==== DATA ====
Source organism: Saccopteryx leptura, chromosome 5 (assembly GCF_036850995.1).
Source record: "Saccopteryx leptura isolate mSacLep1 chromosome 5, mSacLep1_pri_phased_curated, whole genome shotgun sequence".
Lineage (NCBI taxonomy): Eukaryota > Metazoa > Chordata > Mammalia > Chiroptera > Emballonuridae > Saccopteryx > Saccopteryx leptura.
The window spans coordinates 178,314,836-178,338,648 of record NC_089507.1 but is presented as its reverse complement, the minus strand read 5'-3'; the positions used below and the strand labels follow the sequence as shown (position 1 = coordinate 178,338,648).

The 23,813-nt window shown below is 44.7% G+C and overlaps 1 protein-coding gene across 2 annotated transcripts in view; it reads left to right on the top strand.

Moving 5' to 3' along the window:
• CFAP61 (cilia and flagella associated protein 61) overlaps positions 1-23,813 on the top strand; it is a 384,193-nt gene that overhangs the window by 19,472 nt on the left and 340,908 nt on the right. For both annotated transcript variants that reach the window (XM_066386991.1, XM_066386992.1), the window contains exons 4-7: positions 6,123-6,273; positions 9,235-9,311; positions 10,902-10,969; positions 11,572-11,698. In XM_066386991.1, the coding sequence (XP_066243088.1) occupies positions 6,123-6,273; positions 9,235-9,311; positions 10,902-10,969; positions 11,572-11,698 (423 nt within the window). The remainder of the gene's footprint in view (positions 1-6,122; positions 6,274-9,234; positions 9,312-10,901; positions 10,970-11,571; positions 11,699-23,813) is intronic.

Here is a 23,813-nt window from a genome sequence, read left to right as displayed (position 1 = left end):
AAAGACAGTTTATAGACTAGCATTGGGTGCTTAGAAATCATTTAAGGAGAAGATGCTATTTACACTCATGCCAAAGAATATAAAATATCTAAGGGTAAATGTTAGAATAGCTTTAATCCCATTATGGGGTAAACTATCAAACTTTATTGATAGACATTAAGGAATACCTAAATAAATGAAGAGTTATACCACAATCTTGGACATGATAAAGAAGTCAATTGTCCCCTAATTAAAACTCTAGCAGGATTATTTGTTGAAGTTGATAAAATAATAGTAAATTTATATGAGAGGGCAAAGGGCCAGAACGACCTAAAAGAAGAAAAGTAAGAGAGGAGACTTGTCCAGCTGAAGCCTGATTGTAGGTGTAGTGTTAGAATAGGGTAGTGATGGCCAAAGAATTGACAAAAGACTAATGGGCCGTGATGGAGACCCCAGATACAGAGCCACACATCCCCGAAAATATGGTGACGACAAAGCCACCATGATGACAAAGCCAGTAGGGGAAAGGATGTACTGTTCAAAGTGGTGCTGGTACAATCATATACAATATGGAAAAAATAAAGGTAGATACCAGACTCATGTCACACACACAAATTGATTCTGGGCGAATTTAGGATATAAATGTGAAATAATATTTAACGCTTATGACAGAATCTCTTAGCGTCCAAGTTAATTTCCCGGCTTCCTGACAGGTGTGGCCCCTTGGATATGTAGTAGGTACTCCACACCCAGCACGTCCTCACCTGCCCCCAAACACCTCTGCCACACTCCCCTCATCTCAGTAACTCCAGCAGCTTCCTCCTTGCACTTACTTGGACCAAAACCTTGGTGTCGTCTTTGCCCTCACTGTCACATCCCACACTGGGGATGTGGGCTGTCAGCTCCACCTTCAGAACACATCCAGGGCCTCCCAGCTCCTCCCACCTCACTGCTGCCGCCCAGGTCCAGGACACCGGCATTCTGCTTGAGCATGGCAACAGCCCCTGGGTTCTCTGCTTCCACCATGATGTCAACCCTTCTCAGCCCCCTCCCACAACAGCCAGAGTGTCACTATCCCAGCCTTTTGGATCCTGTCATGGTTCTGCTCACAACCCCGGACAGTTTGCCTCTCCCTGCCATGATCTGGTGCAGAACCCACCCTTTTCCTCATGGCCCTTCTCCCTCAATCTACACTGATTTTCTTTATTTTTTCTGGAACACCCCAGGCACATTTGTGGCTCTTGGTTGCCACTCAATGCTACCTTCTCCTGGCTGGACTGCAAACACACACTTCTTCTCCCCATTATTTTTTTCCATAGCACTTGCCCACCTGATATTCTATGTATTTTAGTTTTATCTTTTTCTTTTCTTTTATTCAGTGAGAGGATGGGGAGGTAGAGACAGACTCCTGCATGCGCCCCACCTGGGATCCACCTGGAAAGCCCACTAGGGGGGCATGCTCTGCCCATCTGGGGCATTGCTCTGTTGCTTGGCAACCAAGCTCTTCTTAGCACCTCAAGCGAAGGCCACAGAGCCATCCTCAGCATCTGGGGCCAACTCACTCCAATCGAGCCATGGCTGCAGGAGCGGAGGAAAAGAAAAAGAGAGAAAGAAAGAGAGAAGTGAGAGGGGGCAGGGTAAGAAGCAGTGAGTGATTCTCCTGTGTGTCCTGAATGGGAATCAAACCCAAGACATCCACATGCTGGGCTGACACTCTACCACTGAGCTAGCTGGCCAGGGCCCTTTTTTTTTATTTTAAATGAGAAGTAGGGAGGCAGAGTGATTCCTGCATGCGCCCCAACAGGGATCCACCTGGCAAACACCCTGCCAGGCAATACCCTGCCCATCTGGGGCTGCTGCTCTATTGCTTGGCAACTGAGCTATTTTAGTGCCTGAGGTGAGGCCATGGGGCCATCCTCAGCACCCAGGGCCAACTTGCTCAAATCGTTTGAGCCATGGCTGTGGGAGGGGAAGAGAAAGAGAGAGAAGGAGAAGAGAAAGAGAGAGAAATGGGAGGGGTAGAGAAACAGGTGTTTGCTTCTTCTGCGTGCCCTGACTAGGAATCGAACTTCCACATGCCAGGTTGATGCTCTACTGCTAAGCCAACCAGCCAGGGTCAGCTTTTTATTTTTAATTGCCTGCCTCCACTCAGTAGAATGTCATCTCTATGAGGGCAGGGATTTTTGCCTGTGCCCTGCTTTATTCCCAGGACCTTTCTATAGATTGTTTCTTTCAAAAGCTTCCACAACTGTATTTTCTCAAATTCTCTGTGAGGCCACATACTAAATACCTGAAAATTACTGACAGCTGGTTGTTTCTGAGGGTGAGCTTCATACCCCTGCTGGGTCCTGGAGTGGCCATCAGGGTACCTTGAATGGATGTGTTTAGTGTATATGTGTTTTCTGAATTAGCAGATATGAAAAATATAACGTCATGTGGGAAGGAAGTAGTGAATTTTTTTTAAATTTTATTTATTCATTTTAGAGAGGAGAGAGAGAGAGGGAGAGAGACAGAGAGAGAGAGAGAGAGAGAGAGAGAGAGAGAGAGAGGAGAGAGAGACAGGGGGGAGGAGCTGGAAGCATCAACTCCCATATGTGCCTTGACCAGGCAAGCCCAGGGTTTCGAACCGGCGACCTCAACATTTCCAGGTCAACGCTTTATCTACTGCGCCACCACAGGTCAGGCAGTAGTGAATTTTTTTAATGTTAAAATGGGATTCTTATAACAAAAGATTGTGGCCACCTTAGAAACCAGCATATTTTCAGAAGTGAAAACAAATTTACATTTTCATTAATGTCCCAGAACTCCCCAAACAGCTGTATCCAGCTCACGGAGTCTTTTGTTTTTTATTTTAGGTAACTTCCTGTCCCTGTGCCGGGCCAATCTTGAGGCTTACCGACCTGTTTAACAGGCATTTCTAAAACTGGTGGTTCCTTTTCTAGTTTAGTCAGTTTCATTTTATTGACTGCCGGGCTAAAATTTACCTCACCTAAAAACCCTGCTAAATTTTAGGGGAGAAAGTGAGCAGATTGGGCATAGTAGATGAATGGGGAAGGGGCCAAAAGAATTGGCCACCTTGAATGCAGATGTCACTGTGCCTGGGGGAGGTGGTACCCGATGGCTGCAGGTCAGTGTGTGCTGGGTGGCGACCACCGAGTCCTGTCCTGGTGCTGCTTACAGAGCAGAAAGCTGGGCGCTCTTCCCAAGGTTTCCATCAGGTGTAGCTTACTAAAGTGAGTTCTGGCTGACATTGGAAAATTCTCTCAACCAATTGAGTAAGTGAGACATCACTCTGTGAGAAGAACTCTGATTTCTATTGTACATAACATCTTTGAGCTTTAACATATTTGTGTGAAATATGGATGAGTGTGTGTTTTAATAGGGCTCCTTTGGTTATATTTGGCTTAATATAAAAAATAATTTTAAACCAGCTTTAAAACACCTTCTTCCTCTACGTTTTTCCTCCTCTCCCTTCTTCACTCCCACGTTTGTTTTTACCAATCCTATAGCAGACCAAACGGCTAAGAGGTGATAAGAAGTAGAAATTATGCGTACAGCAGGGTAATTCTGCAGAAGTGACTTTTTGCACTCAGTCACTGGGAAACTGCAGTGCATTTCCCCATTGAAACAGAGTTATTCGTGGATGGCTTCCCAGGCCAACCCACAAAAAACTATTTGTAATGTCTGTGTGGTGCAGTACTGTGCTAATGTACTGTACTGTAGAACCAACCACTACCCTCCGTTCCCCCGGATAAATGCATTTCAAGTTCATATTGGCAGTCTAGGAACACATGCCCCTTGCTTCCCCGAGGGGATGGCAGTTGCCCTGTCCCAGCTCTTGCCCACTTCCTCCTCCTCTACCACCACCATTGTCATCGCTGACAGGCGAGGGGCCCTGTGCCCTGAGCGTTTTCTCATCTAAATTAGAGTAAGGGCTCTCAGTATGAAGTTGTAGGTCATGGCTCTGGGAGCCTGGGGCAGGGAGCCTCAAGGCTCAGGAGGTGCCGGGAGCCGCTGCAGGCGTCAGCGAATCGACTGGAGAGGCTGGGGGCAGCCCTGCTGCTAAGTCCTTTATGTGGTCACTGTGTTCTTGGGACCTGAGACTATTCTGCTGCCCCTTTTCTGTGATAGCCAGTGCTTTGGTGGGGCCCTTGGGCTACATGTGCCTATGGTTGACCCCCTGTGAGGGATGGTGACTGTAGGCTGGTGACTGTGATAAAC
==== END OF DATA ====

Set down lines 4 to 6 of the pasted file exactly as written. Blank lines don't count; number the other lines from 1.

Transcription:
The window spans coordinates 178,314,836-178,338,648 of record NC_089507.1 but is presented as its reverse complement, the minus strand read 5'-3'; the positions used below and the strand labels follow the sequence as shown (position 1 = coordinate 178,338,648).

The 23,813-nt window shown below is 44.7% G+C and overlaps 1 protein-coding gene across 2 annotated transcripts in view; it reads left to right on the top strand.

Moving 5' to 3' along the window: